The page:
TOKYO – Hey buddy, do you have any HDTV?
If there is anything that the large but thrifty delegation from Japan will spend money on, it is programming in the high-definition TV format.
Japan’s webs are all set to launch a channel of programming each this December on a government broadcast satellite.
Although the programming skeds seem to be set for the launch, they may be looking to Mipcom to plug unexpected holes.
The satellite channels will all be broadcasting in digital format and the government is pushing for as much HDTV programming as possible.
The only problem is that the new channels such as BS-i, or BS-Fuji or BS Asahi do not have the deep pockets of their big brother networks and their services will at first only be seen by a small fraction of Japanese households that have spent a few thousand dollars on a digital TV, satellite antenna and set top box.
“We are not planning on sending anyone to Mipcom and we are planning to make as much programming in the HDTV format on our own as possible,” says a top programming official for BS Fuji, the new satellite channel for Japan’s top earning network Fuji TV.
Broadcast rights contracts for Japan may be a little more difficult to negotiate now that networks will be operating satellite channels. The satellite channels will also be broadcast on some cable services, which means that sellers have to think about prices for a network TV broadcast, satellite broadcast, a satcaster platform broadcast and CATV broadcast when striking deals with the big players from Japan.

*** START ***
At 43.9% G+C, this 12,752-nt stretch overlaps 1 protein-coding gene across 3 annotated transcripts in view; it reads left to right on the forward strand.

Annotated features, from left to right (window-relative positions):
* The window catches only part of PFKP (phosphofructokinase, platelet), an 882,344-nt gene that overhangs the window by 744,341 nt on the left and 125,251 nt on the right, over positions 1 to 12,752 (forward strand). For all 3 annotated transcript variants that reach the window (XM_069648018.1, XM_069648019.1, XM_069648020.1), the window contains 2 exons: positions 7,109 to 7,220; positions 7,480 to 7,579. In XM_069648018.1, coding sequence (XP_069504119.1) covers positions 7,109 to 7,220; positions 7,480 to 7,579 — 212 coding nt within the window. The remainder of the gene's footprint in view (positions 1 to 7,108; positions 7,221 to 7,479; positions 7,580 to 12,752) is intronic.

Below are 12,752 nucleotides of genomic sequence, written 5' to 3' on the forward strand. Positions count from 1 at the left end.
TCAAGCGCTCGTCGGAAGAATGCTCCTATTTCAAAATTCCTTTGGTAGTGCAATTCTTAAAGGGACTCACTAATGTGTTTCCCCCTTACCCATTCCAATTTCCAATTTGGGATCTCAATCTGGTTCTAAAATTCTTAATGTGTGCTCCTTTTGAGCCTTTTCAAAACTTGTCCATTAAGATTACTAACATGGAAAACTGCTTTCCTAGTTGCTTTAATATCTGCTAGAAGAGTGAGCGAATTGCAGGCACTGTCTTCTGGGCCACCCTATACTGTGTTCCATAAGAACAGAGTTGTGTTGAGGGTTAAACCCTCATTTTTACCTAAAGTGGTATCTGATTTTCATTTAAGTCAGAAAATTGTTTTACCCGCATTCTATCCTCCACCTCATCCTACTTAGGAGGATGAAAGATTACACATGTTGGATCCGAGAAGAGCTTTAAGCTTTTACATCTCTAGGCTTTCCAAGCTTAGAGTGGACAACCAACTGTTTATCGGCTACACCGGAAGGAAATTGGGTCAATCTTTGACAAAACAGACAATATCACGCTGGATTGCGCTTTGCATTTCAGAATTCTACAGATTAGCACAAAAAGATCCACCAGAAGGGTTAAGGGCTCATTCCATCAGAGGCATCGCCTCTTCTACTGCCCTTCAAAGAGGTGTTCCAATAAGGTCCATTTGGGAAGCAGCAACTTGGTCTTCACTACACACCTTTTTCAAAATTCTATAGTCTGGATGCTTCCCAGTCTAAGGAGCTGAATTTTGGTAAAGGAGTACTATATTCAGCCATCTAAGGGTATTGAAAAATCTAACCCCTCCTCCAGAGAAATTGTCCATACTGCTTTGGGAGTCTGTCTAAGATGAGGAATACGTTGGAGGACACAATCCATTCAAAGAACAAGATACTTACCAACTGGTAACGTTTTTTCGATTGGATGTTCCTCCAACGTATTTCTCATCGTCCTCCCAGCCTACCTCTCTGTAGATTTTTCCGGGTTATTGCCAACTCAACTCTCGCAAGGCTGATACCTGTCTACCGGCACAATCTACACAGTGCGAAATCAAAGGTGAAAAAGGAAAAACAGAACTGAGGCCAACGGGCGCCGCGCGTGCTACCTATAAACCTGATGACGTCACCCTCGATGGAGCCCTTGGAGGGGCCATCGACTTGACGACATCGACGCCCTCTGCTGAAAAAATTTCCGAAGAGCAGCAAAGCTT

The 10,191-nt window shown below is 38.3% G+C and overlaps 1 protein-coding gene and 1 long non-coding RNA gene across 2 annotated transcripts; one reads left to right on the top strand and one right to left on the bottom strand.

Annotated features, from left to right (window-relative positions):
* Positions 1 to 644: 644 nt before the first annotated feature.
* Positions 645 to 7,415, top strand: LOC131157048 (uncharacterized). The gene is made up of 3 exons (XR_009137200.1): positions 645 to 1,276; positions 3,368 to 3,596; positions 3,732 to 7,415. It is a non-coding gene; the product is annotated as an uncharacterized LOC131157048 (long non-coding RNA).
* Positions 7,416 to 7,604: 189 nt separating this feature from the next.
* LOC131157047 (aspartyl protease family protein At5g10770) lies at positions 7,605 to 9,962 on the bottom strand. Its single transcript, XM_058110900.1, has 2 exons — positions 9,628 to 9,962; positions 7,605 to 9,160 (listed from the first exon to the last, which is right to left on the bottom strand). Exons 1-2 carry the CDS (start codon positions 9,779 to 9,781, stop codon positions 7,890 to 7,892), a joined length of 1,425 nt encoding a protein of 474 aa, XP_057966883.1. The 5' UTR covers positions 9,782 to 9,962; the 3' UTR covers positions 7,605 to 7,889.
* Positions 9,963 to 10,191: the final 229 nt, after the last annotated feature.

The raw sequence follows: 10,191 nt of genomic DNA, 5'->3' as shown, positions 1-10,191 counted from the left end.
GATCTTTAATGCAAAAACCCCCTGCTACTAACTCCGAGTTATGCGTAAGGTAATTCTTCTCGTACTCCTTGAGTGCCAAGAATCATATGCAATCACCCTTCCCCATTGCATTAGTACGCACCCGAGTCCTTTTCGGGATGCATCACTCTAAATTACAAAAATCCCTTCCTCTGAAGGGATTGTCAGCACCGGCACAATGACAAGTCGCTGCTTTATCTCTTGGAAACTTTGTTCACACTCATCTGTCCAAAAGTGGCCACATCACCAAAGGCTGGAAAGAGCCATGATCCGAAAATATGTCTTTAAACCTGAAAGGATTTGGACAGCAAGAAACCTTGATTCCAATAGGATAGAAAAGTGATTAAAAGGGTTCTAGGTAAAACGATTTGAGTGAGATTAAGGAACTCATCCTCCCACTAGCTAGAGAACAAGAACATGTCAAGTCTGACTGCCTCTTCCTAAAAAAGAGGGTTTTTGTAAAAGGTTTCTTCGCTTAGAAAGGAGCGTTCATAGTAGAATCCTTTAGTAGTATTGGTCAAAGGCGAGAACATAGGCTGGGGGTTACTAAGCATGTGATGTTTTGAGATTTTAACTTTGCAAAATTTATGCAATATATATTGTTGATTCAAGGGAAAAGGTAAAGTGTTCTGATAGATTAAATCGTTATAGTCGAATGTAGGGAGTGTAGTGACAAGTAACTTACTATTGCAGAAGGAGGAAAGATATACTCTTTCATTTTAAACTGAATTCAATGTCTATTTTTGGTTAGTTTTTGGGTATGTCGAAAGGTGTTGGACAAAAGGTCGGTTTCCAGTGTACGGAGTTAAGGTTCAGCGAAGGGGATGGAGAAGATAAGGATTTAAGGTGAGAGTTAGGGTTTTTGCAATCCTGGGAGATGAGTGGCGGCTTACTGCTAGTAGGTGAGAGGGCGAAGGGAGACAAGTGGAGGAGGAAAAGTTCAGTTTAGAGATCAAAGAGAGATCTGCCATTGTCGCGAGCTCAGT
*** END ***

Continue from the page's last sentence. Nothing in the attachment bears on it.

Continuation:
In the past few months, Japan’s TV market has gone through a wave of consolidation.
Satcaster DirecTV Japan has vanished after being absorbed by Sky PerfecTV, which is the last satcaster platform standing in the country.
In addition, cablers Titus and Jupiter have merged to form the largest CATV company in Japan while electronics giant Fujitsu, trading house Marubeni, security company Secom and utility Tokyo Electric Power look ready to merge their CATV companies in the Tokyo region to form the second largest cabler.
“Some of the hot products for Japanese buyers for satellite and cable channels will be things in the HDTV format as well as food and fashion programs,” says Mina Sasaki of Vis a Vision, a company that operates channels on the Sky PerfecTV platform.
Although Fuji TV purchased the format for “Who Wants to Be a Millionaire?” for its versions that started in April, Japanese commercial webs will not be looking for foreign formats or programming. Less than 1% of all programming on the webs is foreign and there are no foreign programs regularly broadcast in prime time.
Pubcaster NHK and subscription channel Wowow will be among the few broadcasters looking for hot programs from overseas.
Webs such as Fuji TV, TBS and NTV will be looking to sell their goods to Asian broadcasters and may have a few animated series and formats for the West.